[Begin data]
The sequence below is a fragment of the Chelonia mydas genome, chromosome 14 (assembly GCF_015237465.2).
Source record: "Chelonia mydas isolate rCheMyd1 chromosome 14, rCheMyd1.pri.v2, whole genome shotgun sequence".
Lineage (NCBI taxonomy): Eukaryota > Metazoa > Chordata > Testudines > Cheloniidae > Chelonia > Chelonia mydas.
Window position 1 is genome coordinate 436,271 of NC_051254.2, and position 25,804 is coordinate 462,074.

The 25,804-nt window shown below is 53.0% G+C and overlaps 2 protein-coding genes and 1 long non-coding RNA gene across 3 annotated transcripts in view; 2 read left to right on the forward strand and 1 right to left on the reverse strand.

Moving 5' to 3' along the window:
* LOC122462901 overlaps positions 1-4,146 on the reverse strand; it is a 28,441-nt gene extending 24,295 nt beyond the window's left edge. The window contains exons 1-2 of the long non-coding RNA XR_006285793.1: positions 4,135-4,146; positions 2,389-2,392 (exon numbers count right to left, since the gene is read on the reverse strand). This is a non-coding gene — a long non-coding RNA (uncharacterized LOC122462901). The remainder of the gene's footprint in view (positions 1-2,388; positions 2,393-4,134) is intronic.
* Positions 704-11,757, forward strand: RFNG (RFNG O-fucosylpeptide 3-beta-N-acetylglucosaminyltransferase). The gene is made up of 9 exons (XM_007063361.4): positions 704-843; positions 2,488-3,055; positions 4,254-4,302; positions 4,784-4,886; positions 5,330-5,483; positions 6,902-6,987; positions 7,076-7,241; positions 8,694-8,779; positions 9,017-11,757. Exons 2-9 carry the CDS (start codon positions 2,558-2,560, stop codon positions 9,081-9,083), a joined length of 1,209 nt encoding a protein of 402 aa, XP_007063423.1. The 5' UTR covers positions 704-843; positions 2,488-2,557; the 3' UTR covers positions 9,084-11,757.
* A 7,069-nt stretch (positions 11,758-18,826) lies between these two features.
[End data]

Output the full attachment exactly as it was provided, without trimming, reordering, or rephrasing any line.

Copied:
The sequence below is a fragment of the Chelonia mydas genome, chromosome 14 (assembly GCF_015237465.2).
Source record: "Chelonia mydas isolate rCheMyd1 chromosome 14, rCheMyd1.pri.v2, whole genome shotgun sequence".
Lineage (NCBI taxonomy): Eukaryota > Metazoa > Chordata > Testudines > Cheloniidae > Chelonia > Chelonia mydas.
Window position 1 is genome coordinate 436,271 of NC_051254.2, and position 25,804 is coordinate 462,074.

The 25,804-nt window shown below is 53.0% G+C and overlaps 2 protein-coding genes and 1 long non-coding RNA gene across 3 annotated transcripts in view; 2 read left to right on the forward strand and 1 right to left on the reverse strand.

Moving 5' to 3' along the window:
* LOC122462901 overlaps positions 1-4,146 on the reverse strand; it is a 28,441-nt gene extending 24,295 nt beyond the window's left edge. The window contains exons 1-2 of the long non-coding RNA XR_006285793.1: positions 4,135-4,146; positions 2,389-2,392 (exon numbers count right to left, since the gene is read on the reverse strand). This is a non-coding gene — a long non-coding RNA (uncharacterized LOC122462901). The remainder of the gene's footprint in view (positions 1-2,388; positions 2,393-4,134) is intronic.
* Positions 704-11,757, forward strand: RFNG (RFNG O-fucosylpeptide 3-beta-N-acetylglucosaminyltransferase). The gene is made up of 9 exons (XM_007063361.4): positions 704-843; positions 2,488-3,055; positions 4,254-4,302; positions 4,784-4,886; positions 5,330-5,483; positions 6,902-6,987; positions 7,076-7,241; positions 8,694-8,779; positions 9,017-11,757. Exons 2-9 carry the CDS (start codon positions 2,558-2,560, stop codon positions 9,081-9,083), a joined length of 1,209 nt encoding a protein of 402 aa, XP_007063423.1. The 5' UTR covers positions 704-843; positions 2,488-2,557; the 3' UTR covers positions 9,084-11,757.
* A 7,069-nt stretch (positions 11,758-18,826) lies between these two features.